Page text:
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\$x(t)=e^{st}\$ is the input to the system. \$x(t)\$ is not going to present in this question anything else than the exponential \$e^{st}\$ where t is time and s is a complex valued parameter.

\$H(s)\$ is the transfer function of the system. \$y(t)\$ is the output of the system

$$ y(t)=x(t)*h(t) = \int_{-\infty}^\infty h(\tau) x(t-\tau) d\tau = \int_{-\infty}^\infty h(\tau) e^{st}e^{-s\tau}d\tau $$ $$ y(t) = e^{st}\int_{-\infty}^\infty h(\tau) e^{-s\tau}d\tau = e^{st}\mathcal{L}\{h(\textbf{t})\} = x(\textbf{t})H(s). $$

This is my derivation of the equation \$y(t)=H(s)x(t)\$. Is it correct? if this derivation is correct, That means the overall response is \$H(s)x(t)\$. But according to my understanding, \$H(s)x(t)\$ only gives the forced response. The overall response should be calculated by inverse Laplace transform of \$H(s)X(s)\$. Where does this discrepancy come from? Thanks!

BTW, this is not derived by me,this derivation was done by Professor Ali Hajimiri at time 4:09

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  • \$\begingroup\$ Use latex i.e. \$x(t) = e^{st}\$ becomes \$x(t) = e^{st}\$ - reason - your handwriting is a scrawl. \$\endgroup\$
    – Andy aka
    Commented Jul 3, 2020 at 11:21
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    \$\begingroup\$ Your input signal uses the symbol \$s\$, which also happens to be the name of the frequency domain variable used in Laplace transform. Now you have two variables with same name, but possibly different meanings. What would happen to the derivation if the input used a different symbol, say \$x(t) = e^{rt}\$ ? \$\endgroup\$
    – AJN
    Commented Jul 3, 2020 at 11:36
  • \$\begingroup\$ To my knowledge, simplified expressions contain either the time variable (t) or the frequency variable (s). Both won't appear together. Either you are representing your signals & systems in time domain or in frequency domain, but not both. Expressions in frequency domain may contain specific time instances like \$t_0\$, but not t. Vice versa for time domain representations. \$\endgroup\$
    – AJN
    Commented Jul 3, 2020 at 11:39
  • \$\begingroup\$ Alternately, why does the time domain representation of your input signal \$x(t)\$ depend on the frequency variable \$s\$ ? Can you plot \$x(t)\$ while allowing \$s\$ to hold any value value from \$-\infty\$ to \$+\infty\$ ? (i.e. you are not allowed to freeze the value of \$s\$ to any particular number). \$\endgroup\$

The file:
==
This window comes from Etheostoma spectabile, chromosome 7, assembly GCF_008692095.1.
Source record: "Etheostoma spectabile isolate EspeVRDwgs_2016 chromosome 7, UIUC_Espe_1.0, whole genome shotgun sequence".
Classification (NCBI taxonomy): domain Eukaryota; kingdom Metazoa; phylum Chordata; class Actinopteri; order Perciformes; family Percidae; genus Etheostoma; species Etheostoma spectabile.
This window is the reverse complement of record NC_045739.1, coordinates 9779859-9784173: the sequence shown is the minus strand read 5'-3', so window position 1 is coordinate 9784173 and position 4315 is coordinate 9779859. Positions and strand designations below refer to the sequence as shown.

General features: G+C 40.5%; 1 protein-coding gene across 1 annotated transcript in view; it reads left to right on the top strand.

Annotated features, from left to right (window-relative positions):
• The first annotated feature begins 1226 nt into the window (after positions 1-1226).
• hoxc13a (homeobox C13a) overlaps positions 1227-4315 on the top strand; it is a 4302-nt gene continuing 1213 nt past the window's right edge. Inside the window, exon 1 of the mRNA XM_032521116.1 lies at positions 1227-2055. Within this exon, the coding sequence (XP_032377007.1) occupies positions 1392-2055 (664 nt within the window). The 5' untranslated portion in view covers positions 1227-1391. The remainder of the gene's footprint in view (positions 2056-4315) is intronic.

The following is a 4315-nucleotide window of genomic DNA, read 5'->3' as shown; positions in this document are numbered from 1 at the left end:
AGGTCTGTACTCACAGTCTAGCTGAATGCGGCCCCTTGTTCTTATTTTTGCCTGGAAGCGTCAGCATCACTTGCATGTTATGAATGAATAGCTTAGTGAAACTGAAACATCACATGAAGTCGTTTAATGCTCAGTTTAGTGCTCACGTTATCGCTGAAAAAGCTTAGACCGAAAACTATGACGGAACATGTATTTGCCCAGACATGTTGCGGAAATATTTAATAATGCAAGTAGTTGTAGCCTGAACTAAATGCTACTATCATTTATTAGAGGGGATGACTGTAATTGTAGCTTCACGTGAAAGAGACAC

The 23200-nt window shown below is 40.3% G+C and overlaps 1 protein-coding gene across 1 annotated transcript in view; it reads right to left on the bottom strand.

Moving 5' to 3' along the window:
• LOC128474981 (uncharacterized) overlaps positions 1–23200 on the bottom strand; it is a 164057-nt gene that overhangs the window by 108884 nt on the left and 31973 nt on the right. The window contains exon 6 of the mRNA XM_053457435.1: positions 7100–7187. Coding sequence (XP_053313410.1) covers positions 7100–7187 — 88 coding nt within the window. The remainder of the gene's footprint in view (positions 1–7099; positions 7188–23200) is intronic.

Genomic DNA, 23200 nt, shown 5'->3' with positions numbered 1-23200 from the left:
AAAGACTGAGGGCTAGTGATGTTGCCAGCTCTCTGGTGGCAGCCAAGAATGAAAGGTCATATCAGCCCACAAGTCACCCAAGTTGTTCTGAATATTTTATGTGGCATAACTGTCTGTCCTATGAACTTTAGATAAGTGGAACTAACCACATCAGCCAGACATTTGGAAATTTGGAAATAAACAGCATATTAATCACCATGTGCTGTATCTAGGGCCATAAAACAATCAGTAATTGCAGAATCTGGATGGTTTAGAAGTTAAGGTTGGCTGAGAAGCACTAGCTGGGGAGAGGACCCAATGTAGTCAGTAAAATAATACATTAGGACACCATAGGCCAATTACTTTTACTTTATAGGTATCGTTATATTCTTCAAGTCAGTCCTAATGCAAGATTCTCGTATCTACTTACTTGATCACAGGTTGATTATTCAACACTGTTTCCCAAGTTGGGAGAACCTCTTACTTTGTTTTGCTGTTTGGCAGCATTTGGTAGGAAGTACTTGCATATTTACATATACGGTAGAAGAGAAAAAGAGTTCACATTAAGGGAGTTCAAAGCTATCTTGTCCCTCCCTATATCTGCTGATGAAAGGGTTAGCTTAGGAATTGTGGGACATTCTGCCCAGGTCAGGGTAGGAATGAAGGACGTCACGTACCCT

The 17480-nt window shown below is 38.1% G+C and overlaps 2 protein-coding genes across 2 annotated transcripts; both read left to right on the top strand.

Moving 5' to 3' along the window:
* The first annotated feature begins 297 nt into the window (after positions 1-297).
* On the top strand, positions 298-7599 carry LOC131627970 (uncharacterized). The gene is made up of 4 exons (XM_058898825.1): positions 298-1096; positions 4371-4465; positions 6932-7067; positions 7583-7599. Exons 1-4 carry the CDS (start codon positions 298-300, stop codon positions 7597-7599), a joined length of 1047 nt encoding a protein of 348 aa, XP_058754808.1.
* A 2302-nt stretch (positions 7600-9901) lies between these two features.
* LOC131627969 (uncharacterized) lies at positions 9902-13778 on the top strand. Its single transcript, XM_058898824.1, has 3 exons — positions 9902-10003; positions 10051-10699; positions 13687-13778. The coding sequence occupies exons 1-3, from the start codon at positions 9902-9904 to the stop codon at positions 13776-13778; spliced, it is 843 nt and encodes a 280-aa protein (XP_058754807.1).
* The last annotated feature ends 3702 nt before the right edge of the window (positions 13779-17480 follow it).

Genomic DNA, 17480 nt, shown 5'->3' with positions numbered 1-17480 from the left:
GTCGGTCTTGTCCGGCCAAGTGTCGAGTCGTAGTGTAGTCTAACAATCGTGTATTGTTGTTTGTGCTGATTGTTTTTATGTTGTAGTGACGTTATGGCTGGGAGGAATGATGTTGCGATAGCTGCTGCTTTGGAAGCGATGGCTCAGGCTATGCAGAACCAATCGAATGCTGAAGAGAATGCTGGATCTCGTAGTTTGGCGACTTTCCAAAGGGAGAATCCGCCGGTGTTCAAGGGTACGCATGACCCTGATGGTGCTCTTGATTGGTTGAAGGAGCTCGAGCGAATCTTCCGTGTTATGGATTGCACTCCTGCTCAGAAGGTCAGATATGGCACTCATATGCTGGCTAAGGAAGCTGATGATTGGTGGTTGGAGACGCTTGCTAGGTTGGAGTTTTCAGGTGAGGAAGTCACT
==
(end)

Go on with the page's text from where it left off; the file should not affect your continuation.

– AJN
    Commented Jul 3, 2020 at 11:40
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    \$\begingroup\$ Repeat your derivation with \$x(t) = e^{j\omega_0 t}\$ where \$\omega_0\$ is a specific frequency (say 5 rad/s) instead of being able to hold any value from \$-\infty\$ to \$+\infty\$. You may be confusing a signal having a specific complex frequency \$s_0 = \sigma_0 + j\omega_0\$ with the frequency variable \$s\$. Think about how you would plot the signal. \$\endgroup\$
    – AJN
    Commented Jul 3, 2020 at 11:44

2 Answers 2

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Initially, you're pretending that '\$s\$' is a run of the mill, real valued parameter, and then later in the analysis you say, oh no! it's really the Laplace operator. This means that your very first equation is mixing the time domain and the Laplace domain in the same expression, \$e^{st}\$, which is not valid.

Your analysis is not an accurate version of the youtube video, which actually shows that convolution in the time domain is equivalent to multiplication in the Laplace domain.

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  • \$\begingroup\$ No, it is not a real valued parameter, it is intended to be a complex input \$\endgroup\$
    – Xiutao
    Commented Jul 3, 2020 at 16:08
  • \$\begingroup\$ For example, v(t)=e^(jwt) \$\endgroup\$
    – Xiutao
    Commented Jul 3, 2020 at 16:13
  • \$\begingroup\$ exactly, i don't see any problem \$\endgroup\$
    – Xiutao
    Commented Jul 3, 2020 at 16:16
  • \$\begingroup\$ So \$x(t)= cos\:\omega t+jsin\:\omega t\$? A real signal cannot be a complex function of time. \$\endgroup\$
    – Chu
    Commented Jul 3, 2020 at 16:17
  • \$\begingroup\$ It can. If not, why transfer function is H(jw)? \$\endgroup\$
    – Xiutao
    Commented Jul 3, 2020 at 16:20
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Okay, I have finally understood. This derivation is correct except that the laplace transform of the impulse response is not the transfer function. And when doing the laplace transform the upper limit should be negative infinity and the lower bound should be t.

So basically, this derivation shows that the response of a system can be obtained by multiplying input x(t) and the laplace transform of the impulse response of the system with the upper bound going into negative infinity and the lower bound being t.

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